GOP senators, Manchin introduce bill blocking EPA’s electric vehicle mandates
Legislation would prohibit regulations mandating specific technologies or restricting vehicles based on engine type.
Senate Finance Committee Ranking Member Mike Crapo, R-Idaho, and Sen. Pete Ricketts, R-Neb., are leading a coalition of 25 Senate Republicans who have introduced legislation to block implementation of the EPA’s tailpipe emissions rules.
The Choice in Automobile Retail Sales Act (CARS), which was introduced Thursday, is a companion to a House bill introduced in July by Rep. Tim Walberg, R-Mich. If passed, the legislation would strike down an ambitious EPA proposal introduced in April that would require as much as 67% of new sedans, crossovers and light trucks to be electric by 2032.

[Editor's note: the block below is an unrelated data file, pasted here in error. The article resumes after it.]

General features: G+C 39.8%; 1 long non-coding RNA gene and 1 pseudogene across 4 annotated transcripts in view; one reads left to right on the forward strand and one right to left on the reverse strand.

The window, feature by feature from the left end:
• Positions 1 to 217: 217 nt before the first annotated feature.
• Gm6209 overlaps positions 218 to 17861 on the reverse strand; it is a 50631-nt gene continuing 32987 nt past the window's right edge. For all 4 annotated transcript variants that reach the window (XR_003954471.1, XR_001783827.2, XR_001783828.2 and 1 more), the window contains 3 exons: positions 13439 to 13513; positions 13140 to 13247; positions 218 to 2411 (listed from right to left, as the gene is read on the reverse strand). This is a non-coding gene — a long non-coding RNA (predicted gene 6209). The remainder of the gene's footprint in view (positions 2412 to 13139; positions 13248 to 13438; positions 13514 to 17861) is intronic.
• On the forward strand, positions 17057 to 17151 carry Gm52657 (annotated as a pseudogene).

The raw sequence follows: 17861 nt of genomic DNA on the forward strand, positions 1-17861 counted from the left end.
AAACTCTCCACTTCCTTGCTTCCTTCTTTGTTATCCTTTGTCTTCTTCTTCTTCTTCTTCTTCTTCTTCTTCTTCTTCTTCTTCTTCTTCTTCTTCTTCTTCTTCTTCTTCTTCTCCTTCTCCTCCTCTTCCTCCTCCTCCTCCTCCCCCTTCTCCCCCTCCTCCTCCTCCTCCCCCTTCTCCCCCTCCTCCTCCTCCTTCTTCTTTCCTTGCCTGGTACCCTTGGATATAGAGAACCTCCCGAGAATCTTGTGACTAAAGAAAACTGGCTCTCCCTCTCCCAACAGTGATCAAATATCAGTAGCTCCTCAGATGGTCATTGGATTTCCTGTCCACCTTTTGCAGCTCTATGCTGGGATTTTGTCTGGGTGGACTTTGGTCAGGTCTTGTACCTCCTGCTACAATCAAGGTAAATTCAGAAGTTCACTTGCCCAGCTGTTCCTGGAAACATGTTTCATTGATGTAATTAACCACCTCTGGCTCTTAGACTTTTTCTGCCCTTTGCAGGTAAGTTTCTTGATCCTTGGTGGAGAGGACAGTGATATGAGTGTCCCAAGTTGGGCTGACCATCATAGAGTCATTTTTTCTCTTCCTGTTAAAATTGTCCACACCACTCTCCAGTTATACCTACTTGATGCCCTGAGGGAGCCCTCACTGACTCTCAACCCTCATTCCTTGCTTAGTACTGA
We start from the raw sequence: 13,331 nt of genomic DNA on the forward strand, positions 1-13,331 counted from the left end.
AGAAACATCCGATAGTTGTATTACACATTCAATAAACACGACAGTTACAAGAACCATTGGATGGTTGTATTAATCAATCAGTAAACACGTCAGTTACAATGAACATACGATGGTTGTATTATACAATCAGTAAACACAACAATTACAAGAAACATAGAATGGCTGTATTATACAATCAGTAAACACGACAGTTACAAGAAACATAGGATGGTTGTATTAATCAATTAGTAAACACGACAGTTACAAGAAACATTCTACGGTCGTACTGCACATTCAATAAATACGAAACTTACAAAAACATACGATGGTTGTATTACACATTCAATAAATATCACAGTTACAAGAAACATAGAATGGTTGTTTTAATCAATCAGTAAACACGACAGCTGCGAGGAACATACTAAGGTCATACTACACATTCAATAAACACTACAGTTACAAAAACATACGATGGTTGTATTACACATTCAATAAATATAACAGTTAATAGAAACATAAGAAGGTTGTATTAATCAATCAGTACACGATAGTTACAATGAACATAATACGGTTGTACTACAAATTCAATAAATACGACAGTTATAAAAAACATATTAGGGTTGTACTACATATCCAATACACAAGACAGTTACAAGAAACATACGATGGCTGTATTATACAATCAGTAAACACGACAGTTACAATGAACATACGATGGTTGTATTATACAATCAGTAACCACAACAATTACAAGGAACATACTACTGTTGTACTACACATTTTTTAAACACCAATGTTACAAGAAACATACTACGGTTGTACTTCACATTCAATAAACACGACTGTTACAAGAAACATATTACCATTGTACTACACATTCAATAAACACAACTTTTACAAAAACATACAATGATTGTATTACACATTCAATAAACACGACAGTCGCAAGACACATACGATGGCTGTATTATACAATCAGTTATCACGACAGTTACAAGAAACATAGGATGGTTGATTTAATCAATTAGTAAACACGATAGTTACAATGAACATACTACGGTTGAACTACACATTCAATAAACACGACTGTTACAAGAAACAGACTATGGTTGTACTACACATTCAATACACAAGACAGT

Additionally, the rules would require 50% of new buses and garbage trucks, 35% of new short-haul freight trucks and 25% of new long-haul freight trucks to be electric by 2032.
The CARS Act, which is co-sponsored by Sen. Joe Manchin, D-W.Va., would also prohibit regulations that mandate the use of a specific technology or limit the availability of new vehicles based on their engine type, according to Fox News.
The House companion bill received support from various industry groups, including the American Petroleum Institute, the American Fuel & Petrochemical Manufacturers.
Automotive industry groups have also spoken out against the EPA rules.
The National Automotive Dealers Association (NADA) called the rules “too far, too fast” and the Alliance for Automotive Innovation said they are “neither reasonable nor achievable in the time frame provided.”
The NADA filed comments opposing the rule and endorsed Walberg’s and Crapo’s bill.